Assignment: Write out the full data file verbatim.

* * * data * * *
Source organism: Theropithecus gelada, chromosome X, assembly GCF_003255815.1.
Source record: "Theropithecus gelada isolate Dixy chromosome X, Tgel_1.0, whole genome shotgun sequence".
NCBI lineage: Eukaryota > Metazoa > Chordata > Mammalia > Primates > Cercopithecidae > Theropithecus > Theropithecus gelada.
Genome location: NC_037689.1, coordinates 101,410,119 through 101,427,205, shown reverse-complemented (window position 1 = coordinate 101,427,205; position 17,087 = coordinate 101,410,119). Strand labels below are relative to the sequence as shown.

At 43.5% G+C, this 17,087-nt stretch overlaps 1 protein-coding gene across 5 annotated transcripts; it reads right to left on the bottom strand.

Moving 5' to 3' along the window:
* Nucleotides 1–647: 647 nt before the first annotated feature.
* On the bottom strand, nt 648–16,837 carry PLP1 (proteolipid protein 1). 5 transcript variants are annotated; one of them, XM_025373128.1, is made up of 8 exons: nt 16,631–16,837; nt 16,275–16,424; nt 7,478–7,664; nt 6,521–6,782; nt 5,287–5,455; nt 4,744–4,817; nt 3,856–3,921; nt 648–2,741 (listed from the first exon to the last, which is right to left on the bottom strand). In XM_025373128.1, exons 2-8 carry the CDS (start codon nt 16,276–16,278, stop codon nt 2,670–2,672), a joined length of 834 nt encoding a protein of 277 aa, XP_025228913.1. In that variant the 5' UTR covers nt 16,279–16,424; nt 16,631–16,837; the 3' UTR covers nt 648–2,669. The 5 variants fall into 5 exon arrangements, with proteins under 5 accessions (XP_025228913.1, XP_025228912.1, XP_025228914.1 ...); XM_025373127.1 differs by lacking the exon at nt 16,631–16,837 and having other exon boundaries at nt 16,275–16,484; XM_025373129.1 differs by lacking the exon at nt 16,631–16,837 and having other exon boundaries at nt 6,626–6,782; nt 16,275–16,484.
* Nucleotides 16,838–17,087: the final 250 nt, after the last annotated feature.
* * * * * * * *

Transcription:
Source organism: Theropithecus gelada, chromosome X, assembly GCF_003255815.1.
Source record: "Theropithecus gelada isolate Dixy chromosome X, Tgel_1.0, whole genome shotgun sequence".
NCBI lineage: Eukaryota > Metazoa > Chordata > Mammalia > Primates > Cercopithecidae > Theropithecus > Theropithecus gelada.
Genome location: NC_037689.1, coordinates 101,410,119 through 101,427,205, shown reverse-complemented (window position 1 = coordinate 101,427,205; position 17,087 = coordinate 101,410,119). Strand labels below are relative to the sequence as shown.

At 43.5% G+C, this 17,087-nt stretch overlaps 1 protein-coding gene across 5 annotated transcripts; it reads right to left on the bottom strand.

Moving 5' to 3' along the window:
* Nucleotides 1–647: 647 nt before the first annotated feature.
* On the bottom strand, nt 648–16,837 carry PLP1 (proteolipid protein 1). 5 transcript variants are annotated; one of them, XM_025373128.1, is made up of 8 exons: nt 16,631–16,837; nt 16,275–16,424; nt 7,478–7,664; nt 6,521–6,782; nt 5,287–5,455; nt 4,744–4,817; nt 3,856–3,921; nt 648–2,741 (listed from the first exon to the last, which is right to left on the bottom strand). In XM_025373128.1, exons 2-8 carry the CDS (start codon nt 16,276–16,278, stop codon nt 2,670–2,672), a joined length of 834 nt encoding a protein of 277 aa, XP_025228913.1. In that variant the 5' UTR covers nt 16,279–16,424; nt 16,631–16,837; the 3' UTR covers nt 648–2,669. The 5 variants fall into 5 exon arrangements, with proteins under 5 accessions (XP_025228913.1, XP_025228912.1, XP_025228914.1 ...); XM_025373127.1 differs by lacking the exon at nt 16,631–16,837 and having other exon boundaries at nt 16,275–16,484; XM_025373129.1 differs by lacking the exon at nt 16,631–16,837 and having other exon boundaries at nt 6,626–6,782; nt 16,275–16,484.
* Nucleotides 16,838–17,087: the final 250 nt, after the last annotated feature.